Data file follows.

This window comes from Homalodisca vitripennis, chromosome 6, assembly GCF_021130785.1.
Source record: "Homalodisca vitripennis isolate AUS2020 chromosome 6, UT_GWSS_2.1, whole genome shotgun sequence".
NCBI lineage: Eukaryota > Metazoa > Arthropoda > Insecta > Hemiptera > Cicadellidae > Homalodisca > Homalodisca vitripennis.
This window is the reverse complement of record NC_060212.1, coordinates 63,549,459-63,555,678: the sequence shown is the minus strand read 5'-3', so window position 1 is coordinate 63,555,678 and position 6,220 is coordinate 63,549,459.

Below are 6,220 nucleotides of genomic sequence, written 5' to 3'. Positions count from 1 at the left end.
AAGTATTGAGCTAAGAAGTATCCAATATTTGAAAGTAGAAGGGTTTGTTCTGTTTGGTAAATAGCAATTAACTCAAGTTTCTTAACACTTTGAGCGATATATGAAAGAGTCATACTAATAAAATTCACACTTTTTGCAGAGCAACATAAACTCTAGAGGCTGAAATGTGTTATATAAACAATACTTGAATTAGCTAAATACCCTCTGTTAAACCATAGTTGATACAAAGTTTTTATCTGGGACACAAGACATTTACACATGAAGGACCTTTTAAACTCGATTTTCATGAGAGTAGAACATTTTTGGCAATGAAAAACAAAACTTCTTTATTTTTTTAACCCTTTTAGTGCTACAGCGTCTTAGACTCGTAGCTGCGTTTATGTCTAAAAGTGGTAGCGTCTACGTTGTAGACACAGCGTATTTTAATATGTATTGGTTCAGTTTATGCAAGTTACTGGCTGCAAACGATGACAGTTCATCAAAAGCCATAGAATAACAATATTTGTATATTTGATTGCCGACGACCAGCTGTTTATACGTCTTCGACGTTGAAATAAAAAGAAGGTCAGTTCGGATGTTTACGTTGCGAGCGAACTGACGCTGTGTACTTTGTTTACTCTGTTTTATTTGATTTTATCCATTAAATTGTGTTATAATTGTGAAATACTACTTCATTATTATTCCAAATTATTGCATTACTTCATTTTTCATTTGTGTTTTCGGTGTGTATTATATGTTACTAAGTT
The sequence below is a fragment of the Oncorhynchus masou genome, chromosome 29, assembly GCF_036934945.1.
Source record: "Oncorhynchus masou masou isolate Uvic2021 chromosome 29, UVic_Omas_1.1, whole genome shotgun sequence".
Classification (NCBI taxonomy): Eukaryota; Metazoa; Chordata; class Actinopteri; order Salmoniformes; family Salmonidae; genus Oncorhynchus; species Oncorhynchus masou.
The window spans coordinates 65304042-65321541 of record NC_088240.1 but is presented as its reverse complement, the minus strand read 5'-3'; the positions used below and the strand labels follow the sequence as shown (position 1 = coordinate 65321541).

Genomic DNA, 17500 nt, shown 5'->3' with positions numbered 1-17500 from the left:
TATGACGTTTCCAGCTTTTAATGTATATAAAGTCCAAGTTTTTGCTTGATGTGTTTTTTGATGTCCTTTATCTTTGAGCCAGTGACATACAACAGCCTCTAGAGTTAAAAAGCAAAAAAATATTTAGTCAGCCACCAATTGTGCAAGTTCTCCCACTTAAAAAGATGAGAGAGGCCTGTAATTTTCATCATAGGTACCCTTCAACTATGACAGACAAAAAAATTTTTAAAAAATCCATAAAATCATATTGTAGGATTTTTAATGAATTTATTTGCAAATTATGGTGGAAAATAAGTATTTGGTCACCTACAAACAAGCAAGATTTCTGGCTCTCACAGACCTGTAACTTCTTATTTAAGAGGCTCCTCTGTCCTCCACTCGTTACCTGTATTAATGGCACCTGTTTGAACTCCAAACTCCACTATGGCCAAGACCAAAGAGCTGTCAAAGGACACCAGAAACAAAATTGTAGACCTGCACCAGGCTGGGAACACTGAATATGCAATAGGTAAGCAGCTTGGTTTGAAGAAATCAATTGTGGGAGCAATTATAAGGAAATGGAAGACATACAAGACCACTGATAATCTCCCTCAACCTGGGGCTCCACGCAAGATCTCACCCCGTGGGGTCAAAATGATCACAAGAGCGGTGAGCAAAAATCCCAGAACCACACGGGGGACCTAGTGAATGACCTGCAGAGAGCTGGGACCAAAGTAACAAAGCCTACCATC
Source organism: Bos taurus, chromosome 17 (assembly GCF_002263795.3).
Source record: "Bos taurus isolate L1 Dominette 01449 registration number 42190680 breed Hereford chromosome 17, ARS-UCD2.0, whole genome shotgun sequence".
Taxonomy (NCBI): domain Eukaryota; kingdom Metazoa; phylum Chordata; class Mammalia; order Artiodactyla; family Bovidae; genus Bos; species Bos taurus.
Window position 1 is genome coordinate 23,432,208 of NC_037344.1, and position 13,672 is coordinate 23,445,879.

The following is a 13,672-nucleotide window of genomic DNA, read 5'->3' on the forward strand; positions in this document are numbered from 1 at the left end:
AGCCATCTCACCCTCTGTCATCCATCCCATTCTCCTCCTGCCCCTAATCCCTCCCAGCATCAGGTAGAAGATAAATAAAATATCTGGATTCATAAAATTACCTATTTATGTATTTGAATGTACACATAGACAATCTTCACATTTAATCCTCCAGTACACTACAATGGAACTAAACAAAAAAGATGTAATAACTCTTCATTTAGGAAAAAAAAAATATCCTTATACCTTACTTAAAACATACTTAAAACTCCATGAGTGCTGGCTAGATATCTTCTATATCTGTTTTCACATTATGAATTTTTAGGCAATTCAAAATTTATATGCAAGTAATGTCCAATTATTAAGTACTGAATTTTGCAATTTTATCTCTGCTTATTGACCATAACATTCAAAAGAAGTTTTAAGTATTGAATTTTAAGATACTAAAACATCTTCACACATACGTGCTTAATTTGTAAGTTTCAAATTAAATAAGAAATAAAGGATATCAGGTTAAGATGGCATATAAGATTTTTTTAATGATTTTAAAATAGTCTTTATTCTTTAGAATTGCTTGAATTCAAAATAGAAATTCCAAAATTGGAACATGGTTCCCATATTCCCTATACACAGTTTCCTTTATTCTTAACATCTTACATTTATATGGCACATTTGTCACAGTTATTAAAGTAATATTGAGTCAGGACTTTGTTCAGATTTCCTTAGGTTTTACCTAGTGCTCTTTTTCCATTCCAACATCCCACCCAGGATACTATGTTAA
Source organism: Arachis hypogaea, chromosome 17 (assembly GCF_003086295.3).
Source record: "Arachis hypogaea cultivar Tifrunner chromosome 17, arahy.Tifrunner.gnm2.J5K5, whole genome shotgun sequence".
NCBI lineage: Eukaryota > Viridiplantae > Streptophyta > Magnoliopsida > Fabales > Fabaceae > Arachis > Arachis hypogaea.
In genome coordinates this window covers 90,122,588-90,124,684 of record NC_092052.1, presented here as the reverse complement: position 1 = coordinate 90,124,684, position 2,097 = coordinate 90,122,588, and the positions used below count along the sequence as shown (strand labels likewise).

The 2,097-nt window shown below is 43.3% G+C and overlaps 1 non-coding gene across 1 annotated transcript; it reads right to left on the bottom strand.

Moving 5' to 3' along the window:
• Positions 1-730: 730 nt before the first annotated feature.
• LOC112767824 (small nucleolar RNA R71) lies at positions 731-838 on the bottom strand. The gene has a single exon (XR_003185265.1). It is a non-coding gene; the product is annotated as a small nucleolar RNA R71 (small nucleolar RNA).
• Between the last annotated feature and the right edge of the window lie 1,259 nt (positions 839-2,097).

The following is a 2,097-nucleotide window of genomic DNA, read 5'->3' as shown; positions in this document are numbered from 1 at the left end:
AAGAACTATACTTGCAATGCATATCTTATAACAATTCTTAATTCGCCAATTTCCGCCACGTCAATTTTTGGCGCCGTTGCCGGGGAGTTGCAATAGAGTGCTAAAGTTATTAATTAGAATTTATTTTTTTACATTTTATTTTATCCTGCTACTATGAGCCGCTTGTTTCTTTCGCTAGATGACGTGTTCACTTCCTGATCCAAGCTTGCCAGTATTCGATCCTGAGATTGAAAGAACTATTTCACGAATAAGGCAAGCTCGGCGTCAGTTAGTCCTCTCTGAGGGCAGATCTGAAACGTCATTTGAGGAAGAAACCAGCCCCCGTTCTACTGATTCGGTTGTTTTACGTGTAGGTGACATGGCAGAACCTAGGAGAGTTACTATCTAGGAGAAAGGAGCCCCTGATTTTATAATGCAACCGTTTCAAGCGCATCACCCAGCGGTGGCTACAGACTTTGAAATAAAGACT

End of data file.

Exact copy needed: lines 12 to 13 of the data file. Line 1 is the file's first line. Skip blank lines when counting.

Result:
TATGACGTTTCCAGCTTTTAATGTATATAAAGTCCAAGTTTTTGCTTGATGTGTTTTTTGATGTCCTTTATCTTTGAGCCAGTGACATACAACAGCCTCTAGAGTTAAAAAGCAAAAAAATATTTAGTCAGCCACCAATTGTGCAAGTTCTCCCACTTAAAAAGATGAGAGAGGCCTGTAATTTTCATCATAGGTACCCTTCAACTATGACAGACAAAAAAATTTTTAAAAAATCCATAAAATCATATTGTAGGATTTTTAATGAATTTATTTGCAAATTATGGTGGAAAATAAGTATTTGGTCACCTACAAACAAGCAAGATTTCTGGCTCTCACAGACCTGTAACTTCTTATTTAAGAGGCTCCTCTGTCCTCCACTCGTTACCTGTATTAATGGCACCTGTTTGAACTCCAAACTCCACTATGGCCAAGACCAAAGAGCTGTCAAAGGACACCAGAAACAAAATTGTAGACCTGCACCAGGCTGGGAACACTGAATATGCAATAGGTAAGCAGCTTGGTTTGAAGAAATCAATTGTGGGAGCAATTATAAGGAAATGGAAGACATACAAGACCACTGATAATCTCCCTCAACCTGGGGCTCCACGCAAGATCTCACCCCGTGGGGTCAAAATGATCACAAGAGCGGTGAGCAAAAATCCCAGAACCACACGGGGGACCTAGTGAATGACCTGCAGAGAGCTGGGACCAAAGTAACAAAGCCTACCATC
Source organism: Bos taurus, chromosome 17 (assembly GCF_002263795.3).